Should Rishi Sunak be prime minister? Opinion polls currently say no. Watching Rishi Sunak Up Close – Tonight, the second of two election-year specials about the main party leaders in an election year, you wonder if Sunak himself might secretly agree.
Behind-the-scenes insights, gleaned by ITV deputy political editor Anushka Asthana via weeks of exclusive access, aim to reveal what kind of man the Conservative party leader is. The message he hopes to transmit is that he is a “thoroughly decent, highly intelligent problem-solver”; a sentiment helpfully voiced by his ally, energy secretary Claire Coutinho, while a good-natured family breakfast at 10 Downing Street paints a picture of a high-achieving but affectionate working father. We’re told that at weekends, the red berries and M&S yoghurt are replaced by a full English cooked by Dad.
Then we go back to Southampton, where Sunak was born and raised. On a nice suburban cul-de-sac, he swings an imaginary bat in front of the lamp-post that once served as a cricket stump, before recalling how his Indian immigrant parents took on extra jobs in order to send him to Winchester College, where he was a well-behaved pupil. Would his school friends have said he was a geek? “They still describe me that way!” says Sunak, letting out the wriggling chortle of a proper nerd. His demeanour during a visit to St Mary’s, home of Southampton FC, reinforces the impression that he is naturally cautious and humble: he seems genuinely, boyishly excited that ITV has been allowed pitchside.
Inside the old Sunak family pharmacy, however, Asthana asks an astute question about Sunak’s upbringing. He is the son of a GP and a pharmacist who, having become prime minister, has coldly refused pleas for a decent pay rise from beleaguered doctors and nurses. “Work is work, right?” he says. “Of course it’s disappointing to me that it’s not been resolved quicker, given that I know how important it is.” As he’s uttering that last phrase, he breaks eye contact and looks around the room where his mother used to conduct the simple business of handing local people the medicines they needed. On his face is, what? Wistful nostalgia, certainly. But there’s a flash of something else: regret, maybe even shame.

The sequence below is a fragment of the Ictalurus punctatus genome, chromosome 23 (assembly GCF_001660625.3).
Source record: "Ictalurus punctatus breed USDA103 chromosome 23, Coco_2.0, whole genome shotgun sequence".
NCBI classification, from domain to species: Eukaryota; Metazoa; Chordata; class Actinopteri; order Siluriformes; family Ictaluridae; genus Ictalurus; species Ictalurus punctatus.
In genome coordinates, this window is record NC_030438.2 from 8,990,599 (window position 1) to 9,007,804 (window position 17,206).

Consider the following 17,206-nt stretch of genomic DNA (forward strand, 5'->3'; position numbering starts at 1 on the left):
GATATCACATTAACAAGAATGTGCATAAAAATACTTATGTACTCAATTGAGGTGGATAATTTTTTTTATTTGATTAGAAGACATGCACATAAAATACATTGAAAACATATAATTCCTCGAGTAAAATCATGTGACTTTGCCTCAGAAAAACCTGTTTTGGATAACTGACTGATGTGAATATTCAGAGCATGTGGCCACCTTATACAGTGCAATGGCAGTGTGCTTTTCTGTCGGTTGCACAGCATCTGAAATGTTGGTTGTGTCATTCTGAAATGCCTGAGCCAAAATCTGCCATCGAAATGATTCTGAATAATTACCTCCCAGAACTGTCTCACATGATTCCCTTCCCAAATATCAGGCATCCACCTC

So how did this lovable geek end up running the country, when his mum and dad thought him likely to become a doctor? “I wanted financial independence,” says Sunak. That’s one way of putting it. He worked as an investment banker, then as a manager of a hedge fund where he made millions gambling on companies and markets. Then he married the daughter of a billionaire. Fleetingly glimpsed, here is a potentially fascinating fable; a sort of Saltburn with spreadsheets, about a young man who rejected his background as a member of society’s top 1%, because he wanted to join the top 0.01%. Having done so, he became the leader of a political project dedicated to shoring up the interests of that elite, with the zeal and the nagging guilt of a relatively new member of the club.
When Sunak sits down with Asthana to be grilled on the pressing issues of the day, the programme falls into a format that is the scourge of political journalism on TV: the interview without follow-up questions. Because we’ve had to make time to show Sunak discussing how much sleep he gets each night (about six hours!) or whether his daughters really want him to brush their hair before school, there isn’t the opportunity to examine his prepared political lines. A question is asked, a disingenuous answer is given, we move swiftly on.
Quizzed on the granting of new oil and gas licences and whether this destroys his claim to be tackling the climate crisis, for example, Sunak is able to meaninglessly chide his critics for “virtue signalling” without having to defend the Tories’ bogus reasoning that “British” oil and gas will lower our bills and increase our energy security, despite being commodities sold on an open international market. Also passing unchallenged is a jaw-dropping answer trotted out about the monstrous Rwanda deportation scheme: “It’s about fairness. We believe in waiting our turn, playing by the rules. When people come here illegally, they undermine that.”
It’s softball all the way, but Asthana’s editors do leave in a couple of shots of Sunak regarding her with a mixture of exasperation and desperation. Which question causes him to make that face isn’t clear, and one suspects simply being questioned at all is what riles him: he looks like someone struggling to recall exactly when he signed up for all this. Asked about what will happen when he’s no longer PM, he seems honest and unguarded again when he says he’d love to spend more time with his kids. His wish might soon be granted.